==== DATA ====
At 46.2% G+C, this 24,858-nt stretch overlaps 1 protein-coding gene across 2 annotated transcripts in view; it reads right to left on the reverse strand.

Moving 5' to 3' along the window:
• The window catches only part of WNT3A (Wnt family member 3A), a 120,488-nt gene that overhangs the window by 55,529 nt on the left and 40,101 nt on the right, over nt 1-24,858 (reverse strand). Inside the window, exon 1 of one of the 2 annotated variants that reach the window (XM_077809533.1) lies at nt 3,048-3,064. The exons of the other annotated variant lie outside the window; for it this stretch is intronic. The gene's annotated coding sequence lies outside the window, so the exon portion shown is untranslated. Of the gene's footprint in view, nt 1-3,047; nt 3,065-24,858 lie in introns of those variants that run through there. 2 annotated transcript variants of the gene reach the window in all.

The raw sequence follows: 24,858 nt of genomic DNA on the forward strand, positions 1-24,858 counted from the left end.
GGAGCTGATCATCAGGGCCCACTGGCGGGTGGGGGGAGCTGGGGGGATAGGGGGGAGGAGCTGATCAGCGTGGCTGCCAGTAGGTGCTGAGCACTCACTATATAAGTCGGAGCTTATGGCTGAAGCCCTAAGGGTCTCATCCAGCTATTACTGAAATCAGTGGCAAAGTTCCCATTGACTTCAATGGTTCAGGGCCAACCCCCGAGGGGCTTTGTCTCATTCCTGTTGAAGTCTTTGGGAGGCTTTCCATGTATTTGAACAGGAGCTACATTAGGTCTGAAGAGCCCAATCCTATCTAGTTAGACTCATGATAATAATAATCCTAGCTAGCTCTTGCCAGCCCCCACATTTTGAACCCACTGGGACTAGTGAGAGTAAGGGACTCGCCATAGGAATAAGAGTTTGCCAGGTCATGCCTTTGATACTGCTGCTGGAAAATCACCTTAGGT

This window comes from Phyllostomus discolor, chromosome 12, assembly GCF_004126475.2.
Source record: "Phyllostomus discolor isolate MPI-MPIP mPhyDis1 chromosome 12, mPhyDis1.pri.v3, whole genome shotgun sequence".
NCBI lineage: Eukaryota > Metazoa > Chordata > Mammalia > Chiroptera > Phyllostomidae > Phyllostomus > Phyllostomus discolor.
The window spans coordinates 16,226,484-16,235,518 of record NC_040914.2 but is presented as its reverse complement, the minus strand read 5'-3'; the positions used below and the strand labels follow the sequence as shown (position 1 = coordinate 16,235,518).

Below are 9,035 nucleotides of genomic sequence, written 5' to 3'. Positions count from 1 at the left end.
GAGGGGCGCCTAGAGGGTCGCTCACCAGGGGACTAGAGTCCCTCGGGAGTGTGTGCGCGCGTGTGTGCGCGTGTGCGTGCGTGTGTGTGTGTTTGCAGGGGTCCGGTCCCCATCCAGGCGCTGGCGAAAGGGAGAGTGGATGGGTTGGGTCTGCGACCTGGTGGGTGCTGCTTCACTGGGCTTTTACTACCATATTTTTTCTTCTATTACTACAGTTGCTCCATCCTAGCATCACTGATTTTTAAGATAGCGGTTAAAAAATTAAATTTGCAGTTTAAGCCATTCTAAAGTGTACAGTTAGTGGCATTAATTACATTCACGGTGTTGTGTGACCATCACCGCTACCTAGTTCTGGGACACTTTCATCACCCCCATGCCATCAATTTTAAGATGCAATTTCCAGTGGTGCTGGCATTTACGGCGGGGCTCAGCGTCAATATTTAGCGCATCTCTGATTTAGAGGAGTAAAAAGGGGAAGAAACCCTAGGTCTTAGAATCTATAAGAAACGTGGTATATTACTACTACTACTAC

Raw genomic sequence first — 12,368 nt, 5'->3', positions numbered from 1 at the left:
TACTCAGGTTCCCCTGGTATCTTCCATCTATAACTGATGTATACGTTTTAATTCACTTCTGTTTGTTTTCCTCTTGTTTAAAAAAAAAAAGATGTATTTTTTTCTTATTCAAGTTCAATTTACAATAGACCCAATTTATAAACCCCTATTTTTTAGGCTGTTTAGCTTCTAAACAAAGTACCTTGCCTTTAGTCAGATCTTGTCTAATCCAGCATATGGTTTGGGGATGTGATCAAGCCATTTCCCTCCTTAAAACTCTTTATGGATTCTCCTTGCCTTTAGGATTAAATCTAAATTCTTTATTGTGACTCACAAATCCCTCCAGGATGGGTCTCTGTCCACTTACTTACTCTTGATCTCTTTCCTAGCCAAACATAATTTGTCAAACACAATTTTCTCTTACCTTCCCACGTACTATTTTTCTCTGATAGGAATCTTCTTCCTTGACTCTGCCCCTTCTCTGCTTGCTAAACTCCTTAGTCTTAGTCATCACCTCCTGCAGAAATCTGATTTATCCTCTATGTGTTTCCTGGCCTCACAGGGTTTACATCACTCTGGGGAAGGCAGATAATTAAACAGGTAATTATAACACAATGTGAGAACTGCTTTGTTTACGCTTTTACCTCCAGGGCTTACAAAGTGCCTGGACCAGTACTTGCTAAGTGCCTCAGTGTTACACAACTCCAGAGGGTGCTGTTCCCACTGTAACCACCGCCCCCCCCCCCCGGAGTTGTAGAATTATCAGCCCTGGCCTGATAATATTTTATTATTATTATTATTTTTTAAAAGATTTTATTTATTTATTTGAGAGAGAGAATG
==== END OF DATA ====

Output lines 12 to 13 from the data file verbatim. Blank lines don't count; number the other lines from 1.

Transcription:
Raw genomic sequence first — 12,368 nt, 5'->3', positions numbered from 1 at the left:
TACTCAGGTTCCCCTGGTATCTTCCATCTATAACTGATGTATACGTTTTAATTCACTTCTGTTTGTTTTCCTCTTGTTTAAAAAAAAAAAGATGTATTTTTTTCTTATTCAAGTTCAATTTACAATAGACCCAATTTATAAACCCCTATTTTTTAGGCTGTTTAGCTTCTAAACAAAGTACCTTGCCTTTAGTCAGATCTTGTCTAATCCAGCATATGGTTTGGGGATGTGATCAAGCCATTTCCCTCCTTAAAACTCTTTATGGATTCTCCTTGCCTTTAGGATTAAATCTAAATTCTTTATTGTGACTCACAAATCCCTCCAGGATGGGTCTCTGTCCACTTACTTACTCTTGATCTCTTTCCTAGCCAAACATAATTTGTCAAACACAATTTTCTCTTACCTTCCCACGTACTATTTTTCTCTGATAGGAATCTTCTTCCTTGACTCTGCCCCTTCTCTGCTTGCTAAACTCCTTAGTCTTAGTCATCACCTCCTGCAGAAATCTGATTTATCCTCTATGTGTTTCCTGGCCTCACAGGGTTTACATCACTCTGGGGAAGGCAGATAATTAAACAGGTAATTATAACACAATGTGAGAACTGCTTTGTTTACGCTTTTACCTCCAGGGCTTACAAAGTGCCTGGACCAGTACTTGCTAAGTGCCTCAGTGTTACACAACTCCAGAGGGTGCTGTTCCCACTGTAACCACCGCCCCCCCCCCCCGGAGTTGTAGAATTATCAGCCCTGGCCTGATAATATTTTATTATTATTATTATTTTTTAAAAGATTTTATTTATTTATTTGAGAGAGAGAATG